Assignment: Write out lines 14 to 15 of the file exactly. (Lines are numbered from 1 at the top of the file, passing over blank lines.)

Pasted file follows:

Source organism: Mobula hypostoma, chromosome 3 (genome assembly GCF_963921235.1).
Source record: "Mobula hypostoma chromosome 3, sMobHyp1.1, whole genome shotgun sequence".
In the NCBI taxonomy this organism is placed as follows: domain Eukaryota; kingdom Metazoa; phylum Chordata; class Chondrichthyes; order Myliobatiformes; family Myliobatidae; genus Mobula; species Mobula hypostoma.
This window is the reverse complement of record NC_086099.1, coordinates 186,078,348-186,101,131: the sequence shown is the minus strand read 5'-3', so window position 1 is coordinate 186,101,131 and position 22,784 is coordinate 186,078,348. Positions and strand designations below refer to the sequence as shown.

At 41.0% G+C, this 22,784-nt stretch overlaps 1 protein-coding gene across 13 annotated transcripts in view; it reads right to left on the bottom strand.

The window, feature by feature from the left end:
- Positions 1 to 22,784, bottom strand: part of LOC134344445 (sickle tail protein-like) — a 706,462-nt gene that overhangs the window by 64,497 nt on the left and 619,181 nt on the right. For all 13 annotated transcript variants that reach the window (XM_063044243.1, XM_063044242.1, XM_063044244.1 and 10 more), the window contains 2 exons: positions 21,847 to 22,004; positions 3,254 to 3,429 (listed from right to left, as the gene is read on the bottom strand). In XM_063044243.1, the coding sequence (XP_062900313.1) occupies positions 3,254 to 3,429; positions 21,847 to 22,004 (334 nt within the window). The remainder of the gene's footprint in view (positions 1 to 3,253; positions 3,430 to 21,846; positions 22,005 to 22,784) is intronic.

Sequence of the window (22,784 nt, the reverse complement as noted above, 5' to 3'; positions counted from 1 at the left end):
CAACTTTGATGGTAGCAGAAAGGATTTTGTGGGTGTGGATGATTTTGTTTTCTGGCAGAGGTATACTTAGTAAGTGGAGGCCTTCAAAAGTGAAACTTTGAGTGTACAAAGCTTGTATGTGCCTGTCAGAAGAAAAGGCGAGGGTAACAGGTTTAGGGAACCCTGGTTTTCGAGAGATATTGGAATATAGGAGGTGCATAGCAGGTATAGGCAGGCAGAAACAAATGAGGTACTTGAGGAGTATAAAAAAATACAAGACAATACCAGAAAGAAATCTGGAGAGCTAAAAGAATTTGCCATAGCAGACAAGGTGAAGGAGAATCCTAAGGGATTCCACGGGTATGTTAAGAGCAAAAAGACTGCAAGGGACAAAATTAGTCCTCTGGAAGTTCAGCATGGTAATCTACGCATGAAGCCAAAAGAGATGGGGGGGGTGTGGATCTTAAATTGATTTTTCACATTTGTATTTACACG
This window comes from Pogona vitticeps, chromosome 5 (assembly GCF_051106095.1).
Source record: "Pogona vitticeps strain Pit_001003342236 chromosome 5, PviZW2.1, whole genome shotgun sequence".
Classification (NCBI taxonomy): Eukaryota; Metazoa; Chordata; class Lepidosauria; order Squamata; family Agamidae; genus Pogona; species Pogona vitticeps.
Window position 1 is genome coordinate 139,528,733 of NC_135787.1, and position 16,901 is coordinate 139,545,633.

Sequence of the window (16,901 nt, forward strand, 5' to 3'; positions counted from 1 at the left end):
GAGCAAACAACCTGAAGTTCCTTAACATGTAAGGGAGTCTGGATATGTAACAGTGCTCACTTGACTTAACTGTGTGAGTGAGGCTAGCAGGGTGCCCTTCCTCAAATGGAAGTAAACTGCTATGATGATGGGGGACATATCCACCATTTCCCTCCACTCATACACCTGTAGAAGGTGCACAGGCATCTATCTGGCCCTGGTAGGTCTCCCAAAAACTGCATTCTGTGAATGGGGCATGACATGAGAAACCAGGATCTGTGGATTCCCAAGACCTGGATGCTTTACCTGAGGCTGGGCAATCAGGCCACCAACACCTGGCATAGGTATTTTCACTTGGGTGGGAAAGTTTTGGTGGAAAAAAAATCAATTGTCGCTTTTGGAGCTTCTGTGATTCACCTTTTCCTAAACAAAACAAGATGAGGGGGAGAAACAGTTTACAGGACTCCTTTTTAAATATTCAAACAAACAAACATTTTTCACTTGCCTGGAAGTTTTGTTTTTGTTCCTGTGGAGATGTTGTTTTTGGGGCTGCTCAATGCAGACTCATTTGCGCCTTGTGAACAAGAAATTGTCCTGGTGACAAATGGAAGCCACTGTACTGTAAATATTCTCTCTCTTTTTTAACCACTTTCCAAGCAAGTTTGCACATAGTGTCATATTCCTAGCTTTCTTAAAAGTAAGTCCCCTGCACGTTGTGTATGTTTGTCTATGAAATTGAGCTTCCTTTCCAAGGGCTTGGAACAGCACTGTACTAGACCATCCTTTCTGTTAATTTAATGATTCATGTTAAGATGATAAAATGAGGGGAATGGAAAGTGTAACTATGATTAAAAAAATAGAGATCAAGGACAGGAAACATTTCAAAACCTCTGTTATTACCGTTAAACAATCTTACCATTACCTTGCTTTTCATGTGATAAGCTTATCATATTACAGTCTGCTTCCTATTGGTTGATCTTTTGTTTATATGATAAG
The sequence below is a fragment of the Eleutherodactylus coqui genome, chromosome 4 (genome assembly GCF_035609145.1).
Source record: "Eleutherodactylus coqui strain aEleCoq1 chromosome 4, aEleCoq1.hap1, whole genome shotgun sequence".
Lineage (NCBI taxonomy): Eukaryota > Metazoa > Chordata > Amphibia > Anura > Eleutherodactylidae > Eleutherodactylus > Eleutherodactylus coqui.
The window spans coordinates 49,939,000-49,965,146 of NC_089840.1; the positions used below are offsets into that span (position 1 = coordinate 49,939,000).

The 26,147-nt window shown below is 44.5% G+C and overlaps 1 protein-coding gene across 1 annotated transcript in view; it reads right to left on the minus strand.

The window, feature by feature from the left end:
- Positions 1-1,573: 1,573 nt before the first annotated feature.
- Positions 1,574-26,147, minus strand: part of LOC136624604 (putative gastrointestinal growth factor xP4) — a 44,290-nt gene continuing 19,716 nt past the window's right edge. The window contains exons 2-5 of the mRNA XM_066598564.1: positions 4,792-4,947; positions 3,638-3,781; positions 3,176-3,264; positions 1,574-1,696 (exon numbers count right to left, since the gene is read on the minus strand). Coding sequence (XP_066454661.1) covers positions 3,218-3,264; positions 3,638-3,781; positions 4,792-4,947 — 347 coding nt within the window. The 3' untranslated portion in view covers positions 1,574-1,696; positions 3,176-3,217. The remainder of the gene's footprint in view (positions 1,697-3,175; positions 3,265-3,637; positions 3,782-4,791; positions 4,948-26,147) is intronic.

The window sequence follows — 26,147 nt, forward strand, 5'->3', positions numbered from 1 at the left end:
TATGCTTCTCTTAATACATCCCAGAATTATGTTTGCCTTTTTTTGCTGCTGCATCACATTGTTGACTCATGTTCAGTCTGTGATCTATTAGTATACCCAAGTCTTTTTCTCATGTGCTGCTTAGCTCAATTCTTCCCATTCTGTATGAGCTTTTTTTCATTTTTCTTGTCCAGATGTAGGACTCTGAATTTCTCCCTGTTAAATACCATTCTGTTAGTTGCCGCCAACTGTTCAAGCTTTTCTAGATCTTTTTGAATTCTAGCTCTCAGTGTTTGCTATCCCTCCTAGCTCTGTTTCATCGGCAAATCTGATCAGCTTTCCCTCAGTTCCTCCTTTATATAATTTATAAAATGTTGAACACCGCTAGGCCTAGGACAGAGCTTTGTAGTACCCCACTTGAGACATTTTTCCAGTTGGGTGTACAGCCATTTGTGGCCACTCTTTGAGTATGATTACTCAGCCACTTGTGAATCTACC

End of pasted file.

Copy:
Sequence of the window (16,901 nt, forward strand, 5' to 3'; positions counted from 1 at the left end):
GAGCAAACAACCTGAAGTTCCTTAACATGTAAGGGAGTCTGGATATGTAACAGTGCTCACTTGACTTAACTGTGTGAGTGAGGCTAGCAGGGTGCCCTTCCTCAAATGGAAGTAAACTGCTATGATGATGGGGGACATATCCACCATTTCCCTCCACTCATACACCTGTAGAAGGTGCACAGGCATCTATCTGGCCCTGGTAGGTCTCCCAAAAACTGCATTCTGTGAATGGGGCATGACATGAGAAACCAGGATCTGTGGATTCCCAAGACCTGGATGCTTTACCTGAGGCTGGGCAATCAGGCCACCAACACCTGGCATAGGTATTTTCACTTGGGTGGGAAAGTTTTGGTGGAAAAAAAATCAATTGTCGCTTTTGGAGCTTCTGTGATTCACCTTTTCCTAAACAAAACAAGATGAGGGGGAGAAACAGTTTACAGGACTCCTTTTTAAATATTCAAACAAACAAACATTTTTCACTTGCCTGGAAGTTTTGTTTTTGTTCCTGTGGAGATGTTGTTTTTGGGGCTGCTCAATGCAGACTCATTTGCGCCTTGTGAACAAGAAATTGTCCTGGTGACAAATGGAAGCCACTGTACTGTAAATATTCTCTCTCTTTTTTAACCACTTTCCAAGCAAGTTTGCACATAGTGTCATATTCCTAGCTTTCTTAAAAGTAAGTCCCCTGCACGTTGTGTATGTTTGTCTATGAAATTGAGCTTCCTTTCCAAGGGCTTGGAACAGCACTGTACTAGACCATCCTTTCTGTTAATTTAATGATTCATGTTAAGATGATAAAATGAGGGGAATGGAAAGTGTAACTATGATTAAAAAAATAGAGATCAAGGACAGGAAACATTTCAAAACCTCTGTTATTACCGTTAAACAATCTTACCATTACCTTGCTTTTCATGTGATAAGCTTATCATATTACAGTCTGCTTCCTATTGGTTGATCTTTTGTTTATATGATAAG